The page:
In this page, few of the benefits of using DFD would be mentioned. The number of benefits keep growing with time and requirements i.e. more requirement team throws at us, more we feel - Good that we had data!!!
So the benefits are not limited to the below given list. For the below given benefits have been clearly recognized by the team. More implementation of DFD can bring out more benefits like these.
Self dependent team
In most of the cases, there is central DevOps team, doing the builds and deployments. But that basically defies the purpose of DevOps. DevOps must enable the team to do build and deployments in unsupervised manner, as per their need. For a moment let's not talk about security and deployment authorization, but if you want to handover the build and deploy controls to your team, do you think the way your current pipelines are designed are simple enough for, say, a test engineer to deploy the right service in QA environment?
Let's take example of what we have talked about so far. A simple difference between entering the Git URL of the microservice vs selecting the service name, makes a huge impact on ease of use. This is only possible if you have some way to map the service with Git URL and that is stored somewhere as data and you pipeline uses that data. This is the simplest example.
If you implement DFD, you will eventually notice that it can help you in big tasks like promotion and release management in big ways, only because you have a lot of data about everything about a build and deployment. And if you design things right, you can handover these activities to the team so that they move with very high speed, safely without needing you.
DFD builds the platform for making things simple enough so that the team itself an use the DevOps system. DFD would not make it simple in itself. You need to think how you can use DFD to make things simple. But not having DFD in place, will make you incapable of doing so.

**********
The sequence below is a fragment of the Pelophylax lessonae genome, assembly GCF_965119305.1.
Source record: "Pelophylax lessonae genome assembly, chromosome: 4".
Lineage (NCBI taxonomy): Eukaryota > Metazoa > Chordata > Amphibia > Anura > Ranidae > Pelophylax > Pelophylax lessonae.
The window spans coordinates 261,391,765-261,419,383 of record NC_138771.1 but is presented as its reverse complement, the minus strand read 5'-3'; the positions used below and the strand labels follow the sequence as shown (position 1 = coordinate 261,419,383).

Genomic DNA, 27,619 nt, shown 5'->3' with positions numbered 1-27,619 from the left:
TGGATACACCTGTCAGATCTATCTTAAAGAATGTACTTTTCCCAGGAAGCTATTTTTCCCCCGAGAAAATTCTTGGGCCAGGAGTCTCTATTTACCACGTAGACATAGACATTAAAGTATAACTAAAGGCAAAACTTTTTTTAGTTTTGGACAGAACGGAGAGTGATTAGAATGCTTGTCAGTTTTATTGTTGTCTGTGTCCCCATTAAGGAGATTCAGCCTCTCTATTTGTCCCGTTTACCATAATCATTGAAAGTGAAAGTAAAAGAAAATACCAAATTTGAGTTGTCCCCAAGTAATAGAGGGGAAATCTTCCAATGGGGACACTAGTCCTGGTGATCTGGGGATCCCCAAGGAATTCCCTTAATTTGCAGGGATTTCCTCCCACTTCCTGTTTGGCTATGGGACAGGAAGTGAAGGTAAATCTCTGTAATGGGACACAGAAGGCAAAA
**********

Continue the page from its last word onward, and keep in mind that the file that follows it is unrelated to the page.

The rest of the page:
Again, DFD does not make things future ready. It makes it possible for you to be future ready. But its possibility entirely depends on how you have designed your pipelines using DFD. With the power of DFD, you can implement pipelines, which are mostly future ready. But no one can predict the future, but being DFD in place, even when a new requirement comes in, you would notice it is much easier to do now.
Adding a new environment is the case we have talked here as example. That might be the simplest use case. But let's take about another use case. Assume one fine day, your manager asks you to block the deployments in QA if the build is not from the development branch. Now while building we know which branch we are building it from. In the end of the build we get our deployable. So we actually have all the data we need to implement this restriction, but what we do not maintain is the relationship between what deployable got created from which branch. Not saying that you maintain this upfront but if you have data stored in the way mentioned about build and deployment., you can make your way out of this situation.
It is about having the data. Use of that data may come up in various way, in future. But just having that data makes you future ready.
If you are Jenkins user, you must be knowing that Jenkins gives a good enough authorization control on pipelines. But if you need to give separate users access to deploy in a different environment, then you would end up creating pipelines per environment and give access accordingly. This is secure but we can do better than this.
With help of DFD, we can implement in-pipeline per feature authorization if design the pipeline and tasks well. We can go up to a level where different level of authorized users run the same pipeline with same parameters but get different output due to their roles or access rights.
It all depends on how you design it!
Tracking and history
This is the part where DFD looks exactly similar to Data Driven DevOps i.e. it is about the output data. If you capture output data thoroughly, you might end up being favorite of your project manager, development leads, test leads and quite a lot of people actually.
You can end up capturing a lot of DevOps metrices, which can be helpful in various ways e.g. application debugging, fault finder, trend analysis, easier advance feature development like code promotion, release management and a lot.
More you track, more visibility and control you get for future. Again, depends on how you have designed your data which is to be captured.